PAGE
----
So I hope someone at UNHCR is paying attention to the settlement just reached in federal court between immigration lawyers in San Francisco and the U.S. Citizenship and Immigration Service. Under its terms, the U.S. Government must provide asylum seekers who ask with the “notes taken by asylum officers to document their interviews with asylum applicants.”
This is awkward for UNHCR. On the one hand, the UN Refugee Agency advocates for governments to give asylum-seekers equal access to information and evidence. On the other hand, it sets a lesser standard for its own field offices.
To be clear, the American asylum interviews are not a perfect analogy to UNHCR RSD, because they grant asylum by discretion, with rights above and beyond what is required by international law. In the U.S., refugee protection under international law is adjudicated in Immigration Courts, where applicants have long had access to hearing transcripts and can see all of the evidence submitted by the government to oppose their claims. A U.S. appeals court has found that immigrants in deportation proceedings should normally have access to the entire “A-File” that the government holds on non-citizens (though the Department of Homeland Security continues to resist enforcement of this ruling.)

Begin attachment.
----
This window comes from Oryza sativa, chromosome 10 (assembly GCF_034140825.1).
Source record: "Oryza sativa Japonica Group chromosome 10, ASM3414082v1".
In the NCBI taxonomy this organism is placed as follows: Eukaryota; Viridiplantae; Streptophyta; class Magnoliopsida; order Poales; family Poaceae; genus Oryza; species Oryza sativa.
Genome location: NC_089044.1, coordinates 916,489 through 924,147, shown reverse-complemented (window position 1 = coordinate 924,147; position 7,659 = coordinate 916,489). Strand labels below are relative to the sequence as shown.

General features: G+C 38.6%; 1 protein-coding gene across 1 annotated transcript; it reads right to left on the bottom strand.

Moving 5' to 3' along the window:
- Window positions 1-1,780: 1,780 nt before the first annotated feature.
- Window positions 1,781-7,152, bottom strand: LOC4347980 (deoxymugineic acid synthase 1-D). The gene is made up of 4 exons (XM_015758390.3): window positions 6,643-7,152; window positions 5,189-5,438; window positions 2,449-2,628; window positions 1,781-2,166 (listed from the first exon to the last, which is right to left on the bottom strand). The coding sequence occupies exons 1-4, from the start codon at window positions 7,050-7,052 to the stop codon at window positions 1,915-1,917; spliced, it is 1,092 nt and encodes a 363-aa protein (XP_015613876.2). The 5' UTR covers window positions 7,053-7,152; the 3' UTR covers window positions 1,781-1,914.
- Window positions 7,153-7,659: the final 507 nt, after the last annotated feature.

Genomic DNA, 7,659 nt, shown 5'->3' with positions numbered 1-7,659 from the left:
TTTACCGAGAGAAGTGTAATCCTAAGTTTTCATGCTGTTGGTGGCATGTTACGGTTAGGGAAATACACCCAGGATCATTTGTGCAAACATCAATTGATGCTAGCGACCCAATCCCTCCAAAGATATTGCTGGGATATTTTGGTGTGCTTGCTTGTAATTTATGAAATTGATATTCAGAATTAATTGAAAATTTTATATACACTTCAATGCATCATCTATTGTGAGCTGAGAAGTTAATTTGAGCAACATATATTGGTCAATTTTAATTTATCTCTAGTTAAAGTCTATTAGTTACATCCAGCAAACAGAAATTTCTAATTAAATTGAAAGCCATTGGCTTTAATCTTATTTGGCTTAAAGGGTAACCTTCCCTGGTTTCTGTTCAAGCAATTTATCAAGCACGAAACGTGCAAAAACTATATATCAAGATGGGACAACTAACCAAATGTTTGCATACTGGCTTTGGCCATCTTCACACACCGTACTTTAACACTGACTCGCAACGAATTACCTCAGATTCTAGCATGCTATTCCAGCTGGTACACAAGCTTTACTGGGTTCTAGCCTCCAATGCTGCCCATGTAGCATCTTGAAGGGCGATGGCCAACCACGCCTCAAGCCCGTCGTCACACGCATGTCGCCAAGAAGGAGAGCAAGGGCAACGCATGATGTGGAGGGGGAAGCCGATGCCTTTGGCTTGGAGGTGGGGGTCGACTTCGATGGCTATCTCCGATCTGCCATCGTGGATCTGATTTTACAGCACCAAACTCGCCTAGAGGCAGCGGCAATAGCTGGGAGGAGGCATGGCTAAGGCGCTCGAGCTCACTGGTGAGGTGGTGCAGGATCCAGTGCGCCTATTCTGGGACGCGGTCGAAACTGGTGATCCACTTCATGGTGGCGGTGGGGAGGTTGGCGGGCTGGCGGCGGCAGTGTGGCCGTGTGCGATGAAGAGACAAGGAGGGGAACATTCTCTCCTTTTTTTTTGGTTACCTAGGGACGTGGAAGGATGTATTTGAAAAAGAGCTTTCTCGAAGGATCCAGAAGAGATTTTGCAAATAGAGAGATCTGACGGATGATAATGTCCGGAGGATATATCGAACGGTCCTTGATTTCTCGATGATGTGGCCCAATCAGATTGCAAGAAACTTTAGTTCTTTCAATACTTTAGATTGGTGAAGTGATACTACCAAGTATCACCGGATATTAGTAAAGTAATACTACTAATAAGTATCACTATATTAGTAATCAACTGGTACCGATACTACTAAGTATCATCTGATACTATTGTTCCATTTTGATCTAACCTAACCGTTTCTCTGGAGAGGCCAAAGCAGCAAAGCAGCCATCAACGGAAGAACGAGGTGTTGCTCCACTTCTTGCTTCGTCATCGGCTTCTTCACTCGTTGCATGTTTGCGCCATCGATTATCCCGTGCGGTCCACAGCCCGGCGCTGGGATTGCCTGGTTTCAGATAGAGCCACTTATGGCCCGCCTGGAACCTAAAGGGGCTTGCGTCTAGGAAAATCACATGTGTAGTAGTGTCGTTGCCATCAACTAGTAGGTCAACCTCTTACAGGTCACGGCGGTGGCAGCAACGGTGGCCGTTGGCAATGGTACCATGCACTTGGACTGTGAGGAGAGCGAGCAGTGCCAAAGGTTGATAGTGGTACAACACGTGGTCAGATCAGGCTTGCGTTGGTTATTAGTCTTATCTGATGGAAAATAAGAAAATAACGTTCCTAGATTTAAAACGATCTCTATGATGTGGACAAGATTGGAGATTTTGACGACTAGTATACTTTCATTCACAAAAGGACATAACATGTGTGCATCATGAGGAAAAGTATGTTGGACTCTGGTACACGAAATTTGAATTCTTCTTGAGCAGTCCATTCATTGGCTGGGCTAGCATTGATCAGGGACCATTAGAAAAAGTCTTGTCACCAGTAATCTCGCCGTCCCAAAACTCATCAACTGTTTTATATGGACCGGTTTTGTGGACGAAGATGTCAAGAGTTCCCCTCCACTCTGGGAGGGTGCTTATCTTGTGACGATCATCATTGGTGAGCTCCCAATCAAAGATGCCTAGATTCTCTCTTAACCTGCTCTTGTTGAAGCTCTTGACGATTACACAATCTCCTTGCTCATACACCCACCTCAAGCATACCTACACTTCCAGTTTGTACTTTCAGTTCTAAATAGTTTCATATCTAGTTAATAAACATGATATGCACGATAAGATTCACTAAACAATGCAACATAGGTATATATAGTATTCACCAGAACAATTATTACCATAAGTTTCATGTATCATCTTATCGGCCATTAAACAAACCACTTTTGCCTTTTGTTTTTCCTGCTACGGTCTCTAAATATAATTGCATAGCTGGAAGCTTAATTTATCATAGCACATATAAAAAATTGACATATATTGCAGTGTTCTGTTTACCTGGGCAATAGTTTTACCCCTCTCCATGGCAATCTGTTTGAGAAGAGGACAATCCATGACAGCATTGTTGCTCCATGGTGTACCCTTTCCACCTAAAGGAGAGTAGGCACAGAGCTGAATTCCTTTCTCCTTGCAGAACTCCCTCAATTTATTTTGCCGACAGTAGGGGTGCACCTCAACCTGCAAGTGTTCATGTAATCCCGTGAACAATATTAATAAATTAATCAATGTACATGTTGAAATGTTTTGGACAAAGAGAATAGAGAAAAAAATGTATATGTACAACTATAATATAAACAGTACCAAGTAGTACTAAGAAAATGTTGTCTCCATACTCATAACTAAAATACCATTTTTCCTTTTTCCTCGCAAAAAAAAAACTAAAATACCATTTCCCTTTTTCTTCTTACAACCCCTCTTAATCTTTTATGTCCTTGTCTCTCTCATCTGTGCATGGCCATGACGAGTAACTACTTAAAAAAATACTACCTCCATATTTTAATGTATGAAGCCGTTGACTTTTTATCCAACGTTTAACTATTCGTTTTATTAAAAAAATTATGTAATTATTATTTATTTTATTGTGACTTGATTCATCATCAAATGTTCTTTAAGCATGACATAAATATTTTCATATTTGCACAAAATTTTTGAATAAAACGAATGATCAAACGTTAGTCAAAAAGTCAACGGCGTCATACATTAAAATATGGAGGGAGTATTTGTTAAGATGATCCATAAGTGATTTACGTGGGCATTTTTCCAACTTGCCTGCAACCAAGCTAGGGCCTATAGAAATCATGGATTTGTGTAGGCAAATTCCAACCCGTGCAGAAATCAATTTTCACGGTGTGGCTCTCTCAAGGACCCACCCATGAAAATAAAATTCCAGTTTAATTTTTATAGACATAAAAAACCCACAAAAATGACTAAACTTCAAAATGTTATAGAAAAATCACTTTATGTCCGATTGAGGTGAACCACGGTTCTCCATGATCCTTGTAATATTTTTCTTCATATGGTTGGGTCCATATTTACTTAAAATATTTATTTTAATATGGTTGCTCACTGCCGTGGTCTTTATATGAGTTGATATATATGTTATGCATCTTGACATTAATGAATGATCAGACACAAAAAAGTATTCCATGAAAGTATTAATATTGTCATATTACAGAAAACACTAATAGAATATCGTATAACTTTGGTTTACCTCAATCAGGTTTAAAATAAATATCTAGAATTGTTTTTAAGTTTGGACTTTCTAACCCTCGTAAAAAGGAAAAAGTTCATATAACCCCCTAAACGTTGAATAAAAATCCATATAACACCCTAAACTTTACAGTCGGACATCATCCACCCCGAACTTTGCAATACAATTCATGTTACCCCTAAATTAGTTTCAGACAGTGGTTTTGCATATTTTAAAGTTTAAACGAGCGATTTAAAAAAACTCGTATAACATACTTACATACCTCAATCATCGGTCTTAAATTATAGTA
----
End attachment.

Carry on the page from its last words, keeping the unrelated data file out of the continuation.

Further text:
But the U.S. Asylum Office does bear some significant similarities to UNHCR RSD in that it uses a non-adversarial interview approach, in which the interviewer takes notes of what is said. This is exactly what happens in UNHCR RSD interviews. If U.S. asylum officers can share their notes, why can’t UNHCR staff?